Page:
Fire protection

Recreational vessels are required to carry fire protection equipment in accordance with the Marine Safety Regulations.

Depending on the type of vessel and equipment on board, fire protection equipment may include one or more of the following:

Portable fire extinguishers

Portable fire extinguishers are required on all powered recreational vessels equipped with an electric start motor, gas installation, fuel stove or where any fuel is carried. They must be of a dry chemical type that complies with the relevant Australian Standards.

Table 1: Number of fire extinguishers required by vessel size

The table shows the number of fire extinguishers that vessels are required to carry according to its size.

Vessel sizeNumber required
Less than 8mOne
8m to 12mTwo
Greater than 12mThree

Table 2: Minimum fire extinguisher capacity

The table describes the minimum required size of a fire extinguisher according to a vessels capacity of flammable or combustible liquids that are able to be carried on the vessel.

Flammable or combustible liquids capacityMinimum capacity of one of the fire extinguishers
Less than 115 litres0.9 kg
115 to 350 litres2.0 kg
351 to 695 litres4.5 kg
More than 695 litres9.0 kg

Fire blankets

A fire blanket must also be carried on vessels where cooking facilities are located in an enclosed space. For example, the galley on a yacht.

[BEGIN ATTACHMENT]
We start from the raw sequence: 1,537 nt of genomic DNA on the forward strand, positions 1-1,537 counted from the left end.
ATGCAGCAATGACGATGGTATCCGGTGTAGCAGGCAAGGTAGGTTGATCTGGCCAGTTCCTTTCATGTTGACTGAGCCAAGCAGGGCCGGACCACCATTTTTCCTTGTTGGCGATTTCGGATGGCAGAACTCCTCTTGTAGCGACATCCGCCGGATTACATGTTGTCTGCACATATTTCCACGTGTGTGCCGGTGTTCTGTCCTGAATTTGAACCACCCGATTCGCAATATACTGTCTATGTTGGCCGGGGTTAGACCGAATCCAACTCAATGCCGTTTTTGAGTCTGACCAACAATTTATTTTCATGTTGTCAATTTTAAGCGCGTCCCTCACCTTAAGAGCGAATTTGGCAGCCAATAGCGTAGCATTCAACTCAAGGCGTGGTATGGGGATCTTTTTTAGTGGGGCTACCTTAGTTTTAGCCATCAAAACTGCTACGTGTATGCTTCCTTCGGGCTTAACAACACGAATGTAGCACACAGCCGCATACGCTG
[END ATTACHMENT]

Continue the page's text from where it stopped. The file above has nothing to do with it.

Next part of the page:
The blanket must be positioned in a conspicuous location that is readily accessible to a person using the
cooking facilities. It must comply with Australian Standard AS/NZS 3504 "Fire blankets".

Bucket with lanyard

A bucket with lanyard must be carried on all powered boats. A bucket with lanyard allows water to be used to extinguish wood, paper and plastic fires.

The lanyard should be long enough to safely lower the bucket over the side of the vessel and retrieve full of water.

The bucket should be of a size that is able to be hoisted over the side of the vessel full of water. A ten litre bucket full of water weighs about ten kilograms.

The bucket may also be used as a bailer to bail water out of the vessel.

Fixed fire extinguishing systems

Instead of using a portable fire extinguisher, the master may fit their vessel with an approved fixed fire extinguishing system to the enclosed engine compartment, as long as it is of the equivalent size.

If the vessel must have multiple extinguishers, the fixed fire extinguishing system must be equivalent to the nominated portable fire extinguisher size and the additional portable fire extinguishers can be any size.


Michelle's 4.2m aluminium boat with a 25 HP engine has a fuel carrying capacity of 40 litres. The minimum fire fighting requirements are:

  • one 0.9kg dry chemical portable fire extinguisher (vessel less than 8m, with less than 115 litre fuel capacity)
  • one bucket with lanyard.

John's 10m Sports Cruiser can carry 1,000 litres of fuel (including cooking gas) and has a galley below deck. The minimum fire fighting requirements are:

With fixed fire extinguishing system:

  • fixed fire extinguishing system of at least 9.0kg capacity
  • one dry chemical portable fire extinguisher of any size
  • one fire blanket
  • one bucket with lanyard.

Without fixed fire extinguishing system:

  • two dry chemical portable fire extinguishers, one of which must be a 9.0kg dry chemical portable fire extinguisher
  • one fire blanket
  • one bucket with lanyard.

A fixed fire extinguishing system must comply with International Standard ISO 9094 "Small craft - Fire protection" Part 1 and Part 2.

Visit our vessel maintenance section for information about boat fire prevention and fire extinguisher maintenance.

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